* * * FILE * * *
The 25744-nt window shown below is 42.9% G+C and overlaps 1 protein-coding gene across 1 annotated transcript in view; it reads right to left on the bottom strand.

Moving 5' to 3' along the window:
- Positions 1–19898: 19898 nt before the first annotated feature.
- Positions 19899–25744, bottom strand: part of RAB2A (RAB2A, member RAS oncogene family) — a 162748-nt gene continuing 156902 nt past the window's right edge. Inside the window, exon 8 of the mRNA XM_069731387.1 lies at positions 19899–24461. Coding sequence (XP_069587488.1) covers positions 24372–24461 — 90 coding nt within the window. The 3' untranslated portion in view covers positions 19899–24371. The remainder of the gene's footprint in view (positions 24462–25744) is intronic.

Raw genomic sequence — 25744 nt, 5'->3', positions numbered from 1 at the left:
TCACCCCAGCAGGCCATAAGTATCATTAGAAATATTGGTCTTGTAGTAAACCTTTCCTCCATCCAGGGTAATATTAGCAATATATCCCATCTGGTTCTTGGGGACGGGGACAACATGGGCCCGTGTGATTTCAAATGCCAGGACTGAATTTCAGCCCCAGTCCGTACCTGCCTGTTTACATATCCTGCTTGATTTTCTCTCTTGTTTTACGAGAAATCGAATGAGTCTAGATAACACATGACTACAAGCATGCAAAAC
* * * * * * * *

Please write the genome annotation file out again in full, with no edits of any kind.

The 25744-nt window shown below is 42.9% G+C and overlaps 1 protein-coding gene across 1 annotated transcript in view; it reads right to left on the bottom strand.

Moving 5' to 3' along the window:
- Positions 1–19898: 19898 nt before the first annotated feature.
- Positions 19899–25744, bottom strand: part of RAB2A (RAB2A, member RAS oncogene family) — a 162748-nt gene continuing 156902 nt past the window's right edge. Inside the window, exon 8 of the mRNA XM_069731387.1 lies at positions 19899–24461. Coding sequence (XP_069587488.1) covers positions 24372–24461 — 90 coding nt within the window. The 3' untranslated portion in view covers positions 19899–24371. The remainder of the gene's footprint in view (positions 24462–25744) is intronic.

Raw genomic sequence — 25744 nt, 5'->3', positions numbered from 1 at the left:
TCACCCCAGCAGGCCATAAGTATCATTAGAAATATTGGTCTTGTAGTAAACCTTTCCTCCATCCAGGGTAATATTAGCAATATATCCCATCTGGTTCTTGGGGACGGGGACAACATGGGCCCGTGTGATTTCAAATGCCAGGACTGAATTTCAGCCCCAGTCCGTACCTGCCTGTTTACATATCCTGCTTGATTTTCTCTCTTGTTTTACGAGAAATCGAATGAGTCTAGATAACACATGACTACAAGCATGCAAAAC